Grand Canyon: Punching Through another Falcon Record

31 October 2016 Written by  
An adult Bald Eagle flies over Yaki Point (photo by Casey Weissburg) An adult Bald Eagle flies over Yaki Point (photo by Casey Weissburg)

Text by Ben West

It’s a bit hard to believe, but we have less than a week of raptor counting left at the Grand Canyon HawkWatch!  As the season winds down, we are not seeing as many hawks as we did a few weeks ago.  Our two biggest days this past week each had 45 raptors, a far cry from the 366 raptor day we had a month ago on September 30.  In fact, we actually had more visitors to the site than raptors this past week, with 211 raptors and 288 visitors. 

Despite the reduced volume of birds, we’ve still had some good sightings.  We watched a beautiful adult Bald Eagle soar over our heads after flying by a mule train descending the South Kaibab Trail.  The mule riders below us exclaimed excitedly when they noticed the eagle.  Unfortunately, that was the only eagle of any species observed since last week’s blog post.  We saw four Ferruginous Hawks at Yaki Point this past week, putting our count at nine for the season, passing the historical seasonal average of seven.  Not one but two of those Ferruginous Hawks were rare dark morphs.  We matched the season record for migrating Peregrine Falcons this week with a current season total of 19, a record previously set in 2007.  That makes three raptor species this season with record counts, the others being Prairie Falcons (see blog post from October 24) and Northern Harriers.  Speaking of Northern Harriers, our harrier count keeps climbing!  We’re at 67 harriers as of Sunday, October 30, up from 63 last week and high above the historical season record of 56.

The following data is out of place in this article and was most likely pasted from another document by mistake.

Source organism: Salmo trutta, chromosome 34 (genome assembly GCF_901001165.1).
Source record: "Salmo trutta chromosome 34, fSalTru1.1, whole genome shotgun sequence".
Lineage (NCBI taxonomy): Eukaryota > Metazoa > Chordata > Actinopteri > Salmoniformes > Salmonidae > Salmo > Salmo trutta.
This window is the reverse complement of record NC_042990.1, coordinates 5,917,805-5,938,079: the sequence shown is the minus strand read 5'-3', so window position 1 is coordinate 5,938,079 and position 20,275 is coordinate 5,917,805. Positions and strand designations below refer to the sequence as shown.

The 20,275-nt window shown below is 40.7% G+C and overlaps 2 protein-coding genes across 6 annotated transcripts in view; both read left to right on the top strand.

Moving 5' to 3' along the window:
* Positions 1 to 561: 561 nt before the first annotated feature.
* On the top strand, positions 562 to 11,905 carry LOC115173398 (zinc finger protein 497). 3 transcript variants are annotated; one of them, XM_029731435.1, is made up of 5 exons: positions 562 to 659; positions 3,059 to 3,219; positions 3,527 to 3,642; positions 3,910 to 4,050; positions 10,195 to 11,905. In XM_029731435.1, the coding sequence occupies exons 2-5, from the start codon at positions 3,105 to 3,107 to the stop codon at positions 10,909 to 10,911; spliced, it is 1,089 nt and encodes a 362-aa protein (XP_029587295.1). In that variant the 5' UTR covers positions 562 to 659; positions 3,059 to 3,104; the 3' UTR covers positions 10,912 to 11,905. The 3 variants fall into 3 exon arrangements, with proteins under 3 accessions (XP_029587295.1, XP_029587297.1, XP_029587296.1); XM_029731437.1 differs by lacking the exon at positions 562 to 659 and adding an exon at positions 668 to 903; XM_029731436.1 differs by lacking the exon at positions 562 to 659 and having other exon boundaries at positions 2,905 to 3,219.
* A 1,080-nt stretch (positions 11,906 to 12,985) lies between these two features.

In non-raptor news, we had another close encounter with a desert bighorn ram.  The encounter was so close, in fact, that the ram nearly walked into one of the counters as he walked up the trail from the count site!  Some interesting non-raptor migrants delighted the bird-loving crew, including Horned Larks and Evening Grosbeaks.  We hope for more interesting birds, raptors and otherwise, to close out the season during our final week!

Thanks to all who visited the site this season, followed our blog adventures, and everyone else who put their eyes to the skies.  We will see you next season!

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